COVID-19: the two meters distance could be insufficient if there is wind

Current physical distance measures, which require a two-meter distance between people to prevent the spread of the coronavirus, may be insufficient in certain environmental conditions such as wind speed, which can spread saliva droplets from coughing. more than 5 meters away.

This is noted by a study published in the scientific journal "Physics of Fluids" and led by researchers Talib Dbouk and Dimitris Drikakis, from the American Institute of Physics. The research, which aims to deepen the understanding of how the particles of the virus that causes COVID-19 travel and are transmitted through the air when people cough, finds that with a light breeze of 4 km / h, saliva travels almost 5 , 5 meters in 5 seconds and that the droplets expelled in a sneeze can infect adults and children.

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"The droplet cloud will affect both adults and children, regardless of their height. In fact, adults and smaller children may be at greater risk if they are within the path of the traveling saliva droplets." Drikakis assures. Saliva is a complex fluid that travels suspended in a large amount of surrounding air released by cough.

There are many factors that affect the way saliva droplets travel, from size or quantity to how they interact with each other and with the surrounding air as they disperse and evaporate, or what humidity and the air temperature at that time.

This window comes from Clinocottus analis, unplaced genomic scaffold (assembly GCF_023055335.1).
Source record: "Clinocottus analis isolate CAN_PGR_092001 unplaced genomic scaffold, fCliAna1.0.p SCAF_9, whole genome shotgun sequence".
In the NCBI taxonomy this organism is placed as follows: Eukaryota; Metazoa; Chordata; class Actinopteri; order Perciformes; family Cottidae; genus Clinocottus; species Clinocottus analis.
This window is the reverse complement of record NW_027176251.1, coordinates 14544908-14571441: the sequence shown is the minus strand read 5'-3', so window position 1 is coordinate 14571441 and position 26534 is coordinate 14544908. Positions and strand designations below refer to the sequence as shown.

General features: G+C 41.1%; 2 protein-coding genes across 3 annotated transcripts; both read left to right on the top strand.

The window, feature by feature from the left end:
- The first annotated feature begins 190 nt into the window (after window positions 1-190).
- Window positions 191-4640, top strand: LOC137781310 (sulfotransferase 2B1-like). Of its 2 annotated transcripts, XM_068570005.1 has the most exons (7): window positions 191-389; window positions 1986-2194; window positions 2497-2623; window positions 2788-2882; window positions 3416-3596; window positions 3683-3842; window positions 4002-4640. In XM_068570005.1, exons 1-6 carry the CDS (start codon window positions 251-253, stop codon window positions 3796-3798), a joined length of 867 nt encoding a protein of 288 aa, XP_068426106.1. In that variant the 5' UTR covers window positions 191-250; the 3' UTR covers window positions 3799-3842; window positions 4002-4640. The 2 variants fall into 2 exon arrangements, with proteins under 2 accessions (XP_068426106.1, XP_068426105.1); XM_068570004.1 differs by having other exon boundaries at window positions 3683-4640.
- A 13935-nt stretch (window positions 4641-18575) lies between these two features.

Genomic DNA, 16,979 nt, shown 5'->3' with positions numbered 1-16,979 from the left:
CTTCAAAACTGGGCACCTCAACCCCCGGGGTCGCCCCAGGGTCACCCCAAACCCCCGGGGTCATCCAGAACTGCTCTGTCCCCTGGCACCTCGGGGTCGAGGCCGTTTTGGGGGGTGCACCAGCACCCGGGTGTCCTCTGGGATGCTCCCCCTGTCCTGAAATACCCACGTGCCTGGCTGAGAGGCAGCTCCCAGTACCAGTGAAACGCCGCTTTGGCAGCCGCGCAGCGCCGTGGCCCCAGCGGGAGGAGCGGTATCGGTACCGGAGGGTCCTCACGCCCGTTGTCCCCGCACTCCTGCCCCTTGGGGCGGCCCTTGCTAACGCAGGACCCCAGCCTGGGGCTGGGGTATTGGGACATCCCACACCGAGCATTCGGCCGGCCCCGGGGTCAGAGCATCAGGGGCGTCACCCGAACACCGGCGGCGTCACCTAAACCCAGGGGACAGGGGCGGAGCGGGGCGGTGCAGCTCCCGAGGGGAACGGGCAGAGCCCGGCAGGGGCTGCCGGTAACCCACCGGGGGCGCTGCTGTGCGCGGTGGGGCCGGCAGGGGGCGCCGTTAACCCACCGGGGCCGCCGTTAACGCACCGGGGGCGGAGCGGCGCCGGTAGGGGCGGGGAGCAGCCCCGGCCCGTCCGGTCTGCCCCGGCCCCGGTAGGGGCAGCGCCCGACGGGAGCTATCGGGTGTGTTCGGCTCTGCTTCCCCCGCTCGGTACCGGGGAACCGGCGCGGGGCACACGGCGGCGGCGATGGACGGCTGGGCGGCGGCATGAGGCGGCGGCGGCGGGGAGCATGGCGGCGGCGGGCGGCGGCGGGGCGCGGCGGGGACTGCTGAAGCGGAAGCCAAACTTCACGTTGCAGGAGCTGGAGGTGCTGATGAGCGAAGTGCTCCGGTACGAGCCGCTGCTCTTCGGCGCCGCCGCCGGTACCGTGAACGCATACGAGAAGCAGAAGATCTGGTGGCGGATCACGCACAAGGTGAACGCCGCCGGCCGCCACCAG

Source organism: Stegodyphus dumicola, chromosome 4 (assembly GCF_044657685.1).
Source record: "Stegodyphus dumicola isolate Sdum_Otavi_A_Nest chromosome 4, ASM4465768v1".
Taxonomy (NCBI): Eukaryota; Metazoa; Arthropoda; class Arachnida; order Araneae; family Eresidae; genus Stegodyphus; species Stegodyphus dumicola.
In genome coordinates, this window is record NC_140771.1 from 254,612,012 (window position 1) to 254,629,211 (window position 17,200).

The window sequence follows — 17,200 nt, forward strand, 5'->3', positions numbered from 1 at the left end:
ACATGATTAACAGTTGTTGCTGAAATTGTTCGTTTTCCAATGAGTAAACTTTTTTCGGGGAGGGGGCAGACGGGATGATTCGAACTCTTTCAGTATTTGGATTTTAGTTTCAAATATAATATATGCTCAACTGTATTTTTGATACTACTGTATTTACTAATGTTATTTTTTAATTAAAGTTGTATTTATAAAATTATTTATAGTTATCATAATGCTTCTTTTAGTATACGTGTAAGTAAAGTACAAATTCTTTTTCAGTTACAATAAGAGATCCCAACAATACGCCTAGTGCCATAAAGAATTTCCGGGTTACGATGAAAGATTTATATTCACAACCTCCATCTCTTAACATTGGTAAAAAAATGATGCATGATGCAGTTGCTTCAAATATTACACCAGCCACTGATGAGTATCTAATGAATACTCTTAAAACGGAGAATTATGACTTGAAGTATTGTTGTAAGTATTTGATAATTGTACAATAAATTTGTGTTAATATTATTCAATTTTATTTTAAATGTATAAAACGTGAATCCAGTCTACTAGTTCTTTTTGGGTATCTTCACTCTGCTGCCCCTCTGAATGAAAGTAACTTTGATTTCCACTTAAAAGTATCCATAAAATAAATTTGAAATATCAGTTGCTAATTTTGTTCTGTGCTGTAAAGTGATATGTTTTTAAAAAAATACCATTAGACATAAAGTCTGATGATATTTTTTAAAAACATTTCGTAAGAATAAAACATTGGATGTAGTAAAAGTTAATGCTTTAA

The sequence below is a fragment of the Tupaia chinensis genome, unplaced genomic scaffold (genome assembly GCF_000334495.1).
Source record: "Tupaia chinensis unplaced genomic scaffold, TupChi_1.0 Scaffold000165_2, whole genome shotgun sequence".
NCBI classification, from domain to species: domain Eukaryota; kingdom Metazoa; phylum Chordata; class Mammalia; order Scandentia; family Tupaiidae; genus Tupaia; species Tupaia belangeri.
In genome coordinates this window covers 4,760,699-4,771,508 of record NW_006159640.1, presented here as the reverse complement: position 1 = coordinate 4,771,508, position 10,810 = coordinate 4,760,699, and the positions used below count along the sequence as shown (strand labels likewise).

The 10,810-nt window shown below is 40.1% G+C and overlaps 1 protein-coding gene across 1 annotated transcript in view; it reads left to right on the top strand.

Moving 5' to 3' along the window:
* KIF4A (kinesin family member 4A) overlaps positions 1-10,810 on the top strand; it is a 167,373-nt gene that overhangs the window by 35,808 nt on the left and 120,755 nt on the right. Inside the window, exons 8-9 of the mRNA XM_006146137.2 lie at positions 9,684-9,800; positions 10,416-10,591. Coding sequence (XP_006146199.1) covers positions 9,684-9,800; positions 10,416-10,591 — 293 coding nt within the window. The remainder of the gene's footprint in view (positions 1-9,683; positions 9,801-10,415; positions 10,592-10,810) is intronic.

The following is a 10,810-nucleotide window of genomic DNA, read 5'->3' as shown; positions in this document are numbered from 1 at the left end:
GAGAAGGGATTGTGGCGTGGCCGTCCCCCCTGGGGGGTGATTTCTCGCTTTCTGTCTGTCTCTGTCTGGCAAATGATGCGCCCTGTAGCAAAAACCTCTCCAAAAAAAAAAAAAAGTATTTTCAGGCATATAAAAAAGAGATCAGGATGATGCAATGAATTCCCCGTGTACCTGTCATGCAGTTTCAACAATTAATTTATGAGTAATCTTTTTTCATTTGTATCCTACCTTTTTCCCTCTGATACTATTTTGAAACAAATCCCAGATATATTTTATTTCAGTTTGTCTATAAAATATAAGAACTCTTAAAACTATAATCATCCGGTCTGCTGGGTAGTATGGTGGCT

To study how saliva moves through the air, Dbouk and Drikakis created a computational simulation of fluid dynamics that analyzes the state of each drop of saliva since a person coughs and expels it.

The simulation, which took into account aspects such as humidity, dispersion force, interactions of saliva and air molecules, and how these droplets evaporate, forced to solve 3.7 million equations to simulate the propagation of a thousand droplets of saliva.

Each operation collected data on "variables such as pressure, fluid velocity, temperature, droplet mass, droplet position, etc.," Dbouk details.

However, further studies will be needed to determine the effect of soil surface temperature on the behavior of saliva in the air and on indoor environments, where air conditioning significantly affects the movement of particles through the air, the authors warn.

Still, "this work is vital because it concerns remote health and safety guidelines, advances the understanding of the spread and transmission of airborne diseases, and helps form precautionary measures based on scientific results." Drikakis concludes.

Source: EFE ecg / icn